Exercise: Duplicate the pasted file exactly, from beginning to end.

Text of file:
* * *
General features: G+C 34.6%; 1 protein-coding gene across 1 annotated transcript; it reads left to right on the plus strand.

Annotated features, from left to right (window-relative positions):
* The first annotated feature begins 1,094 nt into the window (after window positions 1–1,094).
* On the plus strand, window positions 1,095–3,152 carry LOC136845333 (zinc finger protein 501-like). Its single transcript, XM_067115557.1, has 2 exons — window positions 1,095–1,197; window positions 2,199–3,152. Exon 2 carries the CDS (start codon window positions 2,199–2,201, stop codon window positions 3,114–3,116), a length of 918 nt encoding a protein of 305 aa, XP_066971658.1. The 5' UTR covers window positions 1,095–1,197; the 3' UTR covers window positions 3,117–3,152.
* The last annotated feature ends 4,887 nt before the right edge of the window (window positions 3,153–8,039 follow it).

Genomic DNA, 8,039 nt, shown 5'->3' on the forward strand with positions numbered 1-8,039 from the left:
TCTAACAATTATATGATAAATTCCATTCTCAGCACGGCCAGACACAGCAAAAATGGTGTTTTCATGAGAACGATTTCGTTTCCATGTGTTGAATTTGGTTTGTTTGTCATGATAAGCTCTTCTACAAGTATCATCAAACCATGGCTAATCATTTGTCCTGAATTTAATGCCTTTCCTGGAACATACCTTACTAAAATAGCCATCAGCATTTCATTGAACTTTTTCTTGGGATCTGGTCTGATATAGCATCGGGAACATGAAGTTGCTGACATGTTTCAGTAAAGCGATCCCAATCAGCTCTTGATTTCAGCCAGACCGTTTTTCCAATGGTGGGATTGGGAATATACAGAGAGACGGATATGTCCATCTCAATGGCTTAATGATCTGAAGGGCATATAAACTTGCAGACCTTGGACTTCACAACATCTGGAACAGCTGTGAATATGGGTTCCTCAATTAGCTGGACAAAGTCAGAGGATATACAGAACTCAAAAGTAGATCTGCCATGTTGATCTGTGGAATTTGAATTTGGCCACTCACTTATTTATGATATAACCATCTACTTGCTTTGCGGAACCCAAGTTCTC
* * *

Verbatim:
General features: G+C 34.6%; 1 protein-coding gene across 1 annotated transcript; it reads left to right on the plus strand.

Annotated features, from left to right (window-relative positions):
* The first annotated feature begins 1,094 nt into the window (after window positions 1–1,094).
* On the plus strand, window positions 1,095–3,152 carry LOC136845333 (zinc finger protein 501-like). Its single transcript, XM_067115557.1, has 2 exons — window positions 1,095–1,197; window positions 2,199–3,152. Exon 2 carries the CDS (start codon window positions 2,199–2,201, stop codon window positions 3,114–3,116), a length of 918 nt encoding a protein of 305 aa, XP_066971658.1. The 5' UTR covers window positions 1,095–1,197; the 3' UTR covers window positions 3,117–3,152.
* The last annotated feature ends 4,887 nt before the right edge of the window (window positions 3,153–8,039 follow it).

Genomic DNA, 8,039 nt, shown 5'->3' on the forward strand with positions numbered 1-8,039 from the left:
TCTAACAATTATATGATAAATTCCATTCTCAGCACGGCCAGACACAGCAAAAATGGTGTTTTCATGAGAACGATTTCGTTTCCATGTGTTGAATTTGGTTTGTTTGTCATGATAAGCTCTTCTACAAGTATCATCAAACCATGGCTAATCATTTGTCCTGAATTTAATGCCTTTCCTGGAACATACCTTACTAAAATAGCCATCAGCATTTCATTGAACTTTTTCTTGGGATCTGGTCTGATATAGCATCGGGAACATGAAGTTGCTGACATGTTTCAGTAAAGCGATCCCAATCAGCTCTTGATTTCAGCCAGACCGTTTTTCCAATGGTGGGATTGGGAATATACAGAGAGACGGATATGTCCATCTCAATGGCTTAATGATCTGAAGGGCATATAAACTTGCAGACCTTGGACTTCACAACATCTGGAACAGCTGTGAATATGGGTTCCTCAATTAGCTGGACAAAGTCAGAGGATATACAGAACTCAAAAGTAGATCTGCCATGTTGATCTGTGGAATTTGAATTTGGCCACTCACTTATTTATGATATAACCATCTACTTGCTTTGCGGAACCCAAGTTCTC